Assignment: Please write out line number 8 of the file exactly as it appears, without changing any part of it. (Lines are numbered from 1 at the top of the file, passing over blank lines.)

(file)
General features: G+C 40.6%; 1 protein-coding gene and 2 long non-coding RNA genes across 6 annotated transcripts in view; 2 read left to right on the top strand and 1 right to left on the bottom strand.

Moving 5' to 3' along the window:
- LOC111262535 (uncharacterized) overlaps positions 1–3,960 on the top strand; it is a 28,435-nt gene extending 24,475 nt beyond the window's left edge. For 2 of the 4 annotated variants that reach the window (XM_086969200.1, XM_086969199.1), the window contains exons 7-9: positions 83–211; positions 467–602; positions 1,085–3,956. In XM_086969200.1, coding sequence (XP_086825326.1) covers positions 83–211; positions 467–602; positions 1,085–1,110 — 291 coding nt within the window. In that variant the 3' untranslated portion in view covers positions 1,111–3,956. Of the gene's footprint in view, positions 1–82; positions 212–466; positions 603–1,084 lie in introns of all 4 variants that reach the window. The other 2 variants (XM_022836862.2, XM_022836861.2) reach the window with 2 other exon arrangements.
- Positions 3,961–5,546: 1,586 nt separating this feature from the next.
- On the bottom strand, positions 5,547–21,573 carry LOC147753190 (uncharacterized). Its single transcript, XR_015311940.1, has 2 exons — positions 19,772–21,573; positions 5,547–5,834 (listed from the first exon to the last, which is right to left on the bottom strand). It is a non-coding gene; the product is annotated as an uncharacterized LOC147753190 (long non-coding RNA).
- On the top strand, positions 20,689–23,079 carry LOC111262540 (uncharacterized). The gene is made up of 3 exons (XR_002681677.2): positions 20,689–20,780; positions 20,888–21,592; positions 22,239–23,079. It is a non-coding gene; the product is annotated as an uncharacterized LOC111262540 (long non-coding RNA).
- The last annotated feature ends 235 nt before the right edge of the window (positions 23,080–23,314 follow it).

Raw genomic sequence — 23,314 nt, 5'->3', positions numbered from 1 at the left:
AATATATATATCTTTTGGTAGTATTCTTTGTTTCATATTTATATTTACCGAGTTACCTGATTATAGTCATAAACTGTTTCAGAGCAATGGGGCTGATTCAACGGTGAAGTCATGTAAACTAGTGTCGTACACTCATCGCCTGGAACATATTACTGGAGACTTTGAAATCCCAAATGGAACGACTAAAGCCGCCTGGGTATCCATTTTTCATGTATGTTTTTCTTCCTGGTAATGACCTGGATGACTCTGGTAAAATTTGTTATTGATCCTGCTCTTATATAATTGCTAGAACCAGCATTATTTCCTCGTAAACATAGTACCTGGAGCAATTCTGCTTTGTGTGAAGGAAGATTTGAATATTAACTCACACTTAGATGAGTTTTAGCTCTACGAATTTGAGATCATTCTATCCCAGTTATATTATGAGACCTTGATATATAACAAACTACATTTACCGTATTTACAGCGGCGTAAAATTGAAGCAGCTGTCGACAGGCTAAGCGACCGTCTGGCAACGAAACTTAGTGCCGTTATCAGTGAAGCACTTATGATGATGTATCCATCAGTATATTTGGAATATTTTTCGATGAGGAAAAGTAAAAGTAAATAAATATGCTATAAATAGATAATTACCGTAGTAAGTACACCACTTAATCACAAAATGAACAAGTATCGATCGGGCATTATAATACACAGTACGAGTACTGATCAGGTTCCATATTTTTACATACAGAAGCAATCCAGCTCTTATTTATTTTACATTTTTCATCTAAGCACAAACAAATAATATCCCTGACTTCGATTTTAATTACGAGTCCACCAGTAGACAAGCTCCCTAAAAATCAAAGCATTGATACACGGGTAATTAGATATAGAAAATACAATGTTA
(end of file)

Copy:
Raw genomic sequence — 23,314 nt, 5'->3', positions numbered from 1 at the left: